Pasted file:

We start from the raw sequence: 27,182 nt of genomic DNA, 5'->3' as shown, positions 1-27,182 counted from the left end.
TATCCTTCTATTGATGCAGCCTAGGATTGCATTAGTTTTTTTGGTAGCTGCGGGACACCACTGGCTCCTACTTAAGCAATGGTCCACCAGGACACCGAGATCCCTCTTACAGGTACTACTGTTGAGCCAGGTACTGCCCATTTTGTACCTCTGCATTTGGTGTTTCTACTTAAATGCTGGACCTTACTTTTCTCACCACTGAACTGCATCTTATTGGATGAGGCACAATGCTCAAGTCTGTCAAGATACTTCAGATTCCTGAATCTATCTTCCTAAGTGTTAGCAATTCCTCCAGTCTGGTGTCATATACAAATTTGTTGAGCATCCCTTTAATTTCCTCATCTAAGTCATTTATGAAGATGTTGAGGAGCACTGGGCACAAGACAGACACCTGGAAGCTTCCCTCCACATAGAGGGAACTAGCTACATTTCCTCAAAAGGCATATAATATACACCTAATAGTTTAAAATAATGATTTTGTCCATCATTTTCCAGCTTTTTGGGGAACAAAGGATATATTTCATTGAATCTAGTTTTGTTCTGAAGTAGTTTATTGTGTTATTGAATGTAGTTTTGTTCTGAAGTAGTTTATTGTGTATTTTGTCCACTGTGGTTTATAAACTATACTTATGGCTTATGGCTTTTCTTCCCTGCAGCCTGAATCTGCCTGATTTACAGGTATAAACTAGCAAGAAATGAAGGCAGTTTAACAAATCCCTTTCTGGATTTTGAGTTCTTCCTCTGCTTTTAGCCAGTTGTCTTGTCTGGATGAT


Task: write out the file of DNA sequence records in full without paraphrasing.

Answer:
We start from the raw sequence: 27,182 nt of genomic DNA, 5'->3' as shown, positions 1-27,182 counted from the left end.
TATCCTTCTATTGATGCAGCCTAGGATTGCATTAGTTTTTTTGGTAGCTGCGGGACACCACTGGCTCCTACTTAAGCAATGGTCCACCAGGACACCGAGATCCCTCTTACAGGTACTACTGTTGAGCCAGGTACTGCCCATTTTGTACCTCTGCATTTGGTGTTTCTACTTAAATGCTGGACCTTACTTTTCTCACCACTGAACTGCATCTTATTGGATGAGGCACAATGCTCAAGTCTGTCAAGATACTTCAGATTCCTGAATCTATCTTCCTAAGTGTTAGCAATTCCTCCAGTCTGGTGTCATATACAAATTTGTTGAGCATCCCTTTAATTTCCTCATCTAAGTCATTTATGAAGATGTTGAGGAGCACTGGGCACAAGACAGACACCTGGAAGCTTCCCTCCACATAGAGGGAACTAGCTACATTTCCTCAAAAGGCATATAATATACACCTAATAGTTTAAAATAATGATTTTGTCCATCATTTTCCAGCTTTTTGGGGAACAAAGGATATATTTCATTGAATCTAGTTTTGTTCTGAAGTAGTTTATTGTGTTATTGAATGTAGTTTTGTTCTGAAGTAGTTTATTGTGTATTTTGTCCACTGTGGTTTATAAACTATACTTATGGCTTATGGCTTTTCTTCCCTGCAGCCTGAATCTGCCTGATTTACAGGTATAAACTAGCAAGAAATGAAGGCAGTTTAACAAATCCCTTTCTGGATTTTGAGTTCTTCCTCTGCTTTTAGCCAGTTGTCTTGTCTGGATGAT